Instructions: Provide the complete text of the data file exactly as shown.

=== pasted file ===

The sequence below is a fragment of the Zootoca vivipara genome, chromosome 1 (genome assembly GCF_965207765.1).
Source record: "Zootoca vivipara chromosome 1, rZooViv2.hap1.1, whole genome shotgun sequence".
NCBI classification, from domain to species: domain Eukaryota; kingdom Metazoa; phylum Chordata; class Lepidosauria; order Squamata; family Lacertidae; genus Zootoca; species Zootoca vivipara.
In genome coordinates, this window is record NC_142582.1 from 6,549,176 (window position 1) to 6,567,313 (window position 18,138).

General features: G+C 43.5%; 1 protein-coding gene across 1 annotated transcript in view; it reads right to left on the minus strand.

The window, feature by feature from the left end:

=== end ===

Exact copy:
The sequence below is a fragment of the Zootoca vivipara genome, chromosome 1 (genome assembly GCF_965207765.1).
Source record: "Zootoca vivipara chromosome 1, rZooViv2.hap1.1, whole genome shotgun sequence".
NCBI classification, from domain to species: domain Eukaryota; kingdom Metazoa; phylum Chordata; class Lepidosauria; order Squamata; family Lacertidae; genus Zootoca; species Zootoca vivipara.
In genome coordinates, this window is record NC_142582.1 from 6,549,176 (window position 1) to 6,567,313 (window position 18,138).

General features: G+C 43.5%; 1 protein-coding gene across 1 annotated transcript in view; it reads right to left on the minus strand.

The window, feature by feature from the left end: